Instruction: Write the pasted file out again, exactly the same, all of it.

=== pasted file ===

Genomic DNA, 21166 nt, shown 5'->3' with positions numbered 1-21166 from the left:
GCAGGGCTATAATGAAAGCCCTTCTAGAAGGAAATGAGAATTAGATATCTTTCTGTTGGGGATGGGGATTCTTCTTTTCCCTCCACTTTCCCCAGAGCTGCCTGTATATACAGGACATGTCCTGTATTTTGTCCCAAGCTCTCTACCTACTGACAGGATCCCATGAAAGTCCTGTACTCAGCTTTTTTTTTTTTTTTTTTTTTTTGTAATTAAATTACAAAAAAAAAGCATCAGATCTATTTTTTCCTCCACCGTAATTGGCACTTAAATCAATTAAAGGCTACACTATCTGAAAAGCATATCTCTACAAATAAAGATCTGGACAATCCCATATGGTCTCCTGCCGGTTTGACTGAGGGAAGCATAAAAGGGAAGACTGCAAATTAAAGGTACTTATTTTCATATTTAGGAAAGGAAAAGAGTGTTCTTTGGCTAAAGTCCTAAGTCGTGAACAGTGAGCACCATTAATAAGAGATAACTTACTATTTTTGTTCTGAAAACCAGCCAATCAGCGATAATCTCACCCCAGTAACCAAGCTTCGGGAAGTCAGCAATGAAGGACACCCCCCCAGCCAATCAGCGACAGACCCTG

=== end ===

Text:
Genomic DNA, 21166 nt, shown 5'->3' with positions numbered 1-21166 from the left:
GCAGGGCTATAATGAAAGCCCTTCTAGAAGGAAATGAGAATTAGATATCTTTCTGTTGGGGATGGGGATTCTTCTTTTCCCTCCACTTTCCCCAGAGCTGCCTGTATATACAGGACATGTCCTGTATTTTGTCCCAAGCTCTCTACCTACTGACAGGATCCCATGAAAGTCCTGTACTCAGCTTTTTTTTTTTTTTTTTTTTTTTGTAATTAAATTACAAAAAAAAAGCATCAGATCTATTTTTTCCTCCACCGTAATTGGCACTTAAATCAATTAAAGGCTACACTATCTGAAAAGCATATCTCTACAAATAAAGATCTGGACAATCCCATATGGTCTCCTGCCGGTTTGACTGAGGGAAGCATAAAAGGGAAGACTGCAAATTAAAGGTACTTATTTTCATATTTAGGAAAGGAAAAGAGTGTTCTTTGGCTAAAGTCCTAAGTCGTGAACAGTGAGCACCATTAATAAGAGATAACTTACTATTTTTGTTCTGAAAACCAGCCAATCAGCGATAATCTCACCCCAGTAACCAAGCTTCGGGAAGTCAGCAATGAAGGACACCCCCCCAGCCAATCAGCGACAGACCCTG